Democracy Soup

Making sense out of the world of politics

Democracy is better off when comedians step in where journalists fear to tread

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Originally published on on Thu, 09/25/2008 – 9:36am

But where are the clowns?
Quick, send in the clowns.
Don’t bother, they’re here.

Send in the Clowns, Stephen Sondheim, 1973

While I don’t watch much late-night broadcast TV lately (and virtually no Jay Leno), I always appreciate having David Letterman around. Last night proved why it’s crucial to have him on the air.

Yes, Jon Stewart and Stephen Colbert do commentary and political humor much better and much more often than the traditional late-night hosts. But Letterman, Leno, Jimmy Kimmel, Craig Ferguson, and Conan O’Brien draw much larger audiences on broadcast TV than Stewart and Colbert do.

Leno has been in the tank for Republicans (McCain, Schwarzenegger) not out of philosophy, but rolling with the status quo. And you can say Letterman is over the top against Bush, but when Letterman speaks, you know it comes from the heart.

Letterman spoke highly of McCain last night, calling him a hero when there aren’t that many heroes left. But he kept focusing on “why would you suspend a campaign.” Even when distracted, Letterman bounced back to this theme, and noted that something smells in this decision. At this point, the blame went to unnamed McCain campaign advisers, not the candidate himself.

But the tone changed as the show went on.

“You don’t suspend your campaign,” Letterman added. “Do you suspend your campaign? No, because that makes me think, well, you know, maybe there will be other things down the road — if he’s in the White House, he might just suspend being president. I mean, we’ve got a guy like that now!”

The fun really kicked in during Keith Olbermann’s second segment. Olbermann, the pinch-hit guest for McCain, looked uncomfortable as the second segment began. This is because Letterman and his crew discover during the break that while Letterman is taping his show at the Ed Sullivan Theater, McCain is still in New York City, taping an interview with Katie Couric not too far away at Black Rock, home of CBS News.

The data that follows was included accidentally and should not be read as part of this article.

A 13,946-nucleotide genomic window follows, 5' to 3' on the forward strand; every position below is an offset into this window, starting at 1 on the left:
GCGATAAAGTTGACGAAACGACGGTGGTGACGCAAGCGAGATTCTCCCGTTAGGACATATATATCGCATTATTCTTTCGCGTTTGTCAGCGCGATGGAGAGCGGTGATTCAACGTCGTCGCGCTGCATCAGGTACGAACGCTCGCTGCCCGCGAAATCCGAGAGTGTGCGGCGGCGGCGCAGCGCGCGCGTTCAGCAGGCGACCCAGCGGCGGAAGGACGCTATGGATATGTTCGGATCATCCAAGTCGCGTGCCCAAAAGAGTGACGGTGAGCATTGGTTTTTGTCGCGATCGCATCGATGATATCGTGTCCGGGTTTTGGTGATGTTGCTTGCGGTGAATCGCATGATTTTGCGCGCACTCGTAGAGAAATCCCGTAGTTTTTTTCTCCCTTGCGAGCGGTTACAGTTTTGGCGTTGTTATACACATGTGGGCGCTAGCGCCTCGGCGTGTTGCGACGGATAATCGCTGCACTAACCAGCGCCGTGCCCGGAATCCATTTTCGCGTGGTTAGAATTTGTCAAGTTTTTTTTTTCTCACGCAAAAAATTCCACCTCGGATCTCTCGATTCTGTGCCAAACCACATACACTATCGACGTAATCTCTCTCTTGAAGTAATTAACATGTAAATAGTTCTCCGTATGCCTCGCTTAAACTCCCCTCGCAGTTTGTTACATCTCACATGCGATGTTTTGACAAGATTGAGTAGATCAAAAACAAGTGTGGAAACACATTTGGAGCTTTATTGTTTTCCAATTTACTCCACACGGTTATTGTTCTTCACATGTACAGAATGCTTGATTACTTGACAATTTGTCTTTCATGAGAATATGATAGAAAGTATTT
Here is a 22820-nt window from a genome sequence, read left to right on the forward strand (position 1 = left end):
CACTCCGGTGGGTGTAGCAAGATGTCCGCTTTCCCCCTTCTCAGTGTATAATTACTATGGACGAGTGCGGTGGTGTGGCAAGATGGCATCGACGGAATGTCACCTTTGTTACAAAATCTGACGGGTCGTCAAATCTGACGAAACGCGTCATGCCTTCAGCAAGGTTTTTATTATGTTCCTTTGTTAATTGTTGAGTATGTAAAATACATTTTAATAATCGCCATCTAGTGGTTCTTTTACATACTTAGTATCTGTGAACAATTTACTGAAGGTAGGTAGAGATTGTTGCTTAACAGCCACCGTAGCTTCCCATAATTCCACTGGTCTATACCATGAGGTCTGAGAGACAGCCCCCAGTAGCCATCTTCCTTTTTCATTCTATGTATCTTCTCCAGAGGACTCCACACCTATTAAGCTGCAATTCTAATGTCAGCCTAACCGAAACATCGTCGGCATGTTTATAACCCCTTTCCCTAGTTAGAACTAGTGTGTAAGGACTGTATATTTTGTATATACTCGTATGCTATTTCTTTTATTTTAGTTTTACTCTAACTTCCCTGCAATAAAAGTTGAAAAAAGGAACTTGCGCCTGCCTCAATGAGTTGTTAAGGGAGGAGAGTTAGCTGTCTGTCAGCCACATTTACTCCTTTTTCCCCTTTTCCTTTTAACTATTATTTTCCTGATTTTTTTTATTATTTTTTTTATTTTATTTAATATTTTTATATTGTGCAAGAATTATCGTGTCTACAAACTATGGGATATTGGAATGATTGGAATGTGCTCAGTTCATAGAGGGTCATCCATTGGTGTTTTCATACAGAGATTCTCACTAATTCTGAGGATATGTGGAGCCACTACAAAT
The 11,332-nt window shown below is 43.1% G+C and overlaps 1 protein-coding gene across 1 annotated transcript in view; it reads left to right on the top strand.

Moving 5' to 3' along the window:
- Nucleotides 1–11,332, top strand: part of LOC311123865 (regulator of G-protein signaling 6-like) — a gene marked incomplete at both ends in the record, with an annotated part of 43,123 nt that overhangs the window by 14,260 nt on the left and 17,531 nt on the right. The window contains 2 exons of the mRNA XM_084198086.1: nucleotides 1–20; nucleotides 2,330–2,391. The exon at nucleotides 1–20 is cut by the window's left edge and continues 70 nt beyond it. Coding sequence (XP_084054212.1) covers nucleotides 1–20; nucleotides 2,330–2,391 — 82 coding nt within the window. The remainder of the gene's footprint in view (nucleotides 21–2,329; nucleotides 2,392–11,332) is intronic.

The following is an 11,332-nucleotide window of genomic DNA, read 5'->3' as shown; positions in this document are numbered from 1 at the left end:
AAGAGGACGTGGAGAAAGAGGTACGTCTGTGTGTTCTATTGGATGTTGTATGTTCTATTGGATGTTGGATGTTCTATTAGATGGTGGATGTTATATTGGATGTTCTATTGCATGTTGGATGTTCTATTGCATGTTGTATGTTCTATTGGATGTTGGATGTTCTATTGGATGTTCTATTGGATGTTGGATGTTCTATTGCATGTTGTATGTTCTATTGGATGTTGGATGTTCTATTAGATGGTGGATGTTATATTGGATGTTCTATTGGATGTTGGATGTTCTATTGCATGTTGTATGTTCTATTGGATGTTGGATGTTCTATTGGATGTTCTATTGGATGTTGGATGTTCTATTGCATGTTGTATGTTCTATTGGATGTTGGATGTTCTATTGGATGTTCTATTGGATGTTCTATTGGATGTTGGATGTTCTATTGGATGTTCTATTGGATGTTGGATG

If you are ditching school or work, don’t put yourself in a position where someone can see you. If McCain was on with Brian Williams or Charlie Gibson, Letterman wouldn’t known about it. But if you set up an interview on the same network, it’s entirely possible you will get caught.

“He doesn’t seem to be racing to the airport, does he?” Letterman said, shouting at the television monitor: “Hey John, I got a question! You need a ride to the airport?”

When you suspend a campaign to appear non-political, you should suspend everything. Here was the McCain campaign priorities:

cancel Letterman appearance
cancel meeting with Prime Minister of India
postpone debate


do interview with Katie Couric at the same time as Letterman
do a scheduled speech for the Clinton Global Initiative in New York

Besides the premise of suspending a campaign, well sort of, anyway, Letterman’s fury was that he was told, presumably by McCain, that he had to go back to Washington to do his part. This from a Senator that hasn’t voted in the Senate for anything since at least April, and isn’t even on the committee looking into the bailout deal. And McCain knew he wasn’t leaving New York.

Merriam-Webster defines “suspend” as “to cause to stop temporarily <suspend bus service>, to set aside or make temporarily inoperative.” Doing some things and not others doesn’t fall into line with suspend. It would be like suspending a child from school, but that child could go to 1st period math.

The one troubling element to the media was the sheep-like reaction of the MSM to the horror that George W. Bush created, the fear, the scare tactics, the constant mendacity. No matter how bad things got, they were afraid to speak up, give perspective, or challenge that perhaps something from Bush Administration people could be wrong.

It is tragic and pathetic that comedians, who don’t have the classic training, are the ones who aren’t afraid to speak the truth. Letterman spoke in a way that Couric, Williams, Gibson, et al can’t on won’t. Their inability to speak up has helped cost us rights and lives. Thank goodness for the “clowns.”


Written by democracysoup

September 25, 2008 at 9:36 am

Posted in Uncategorized

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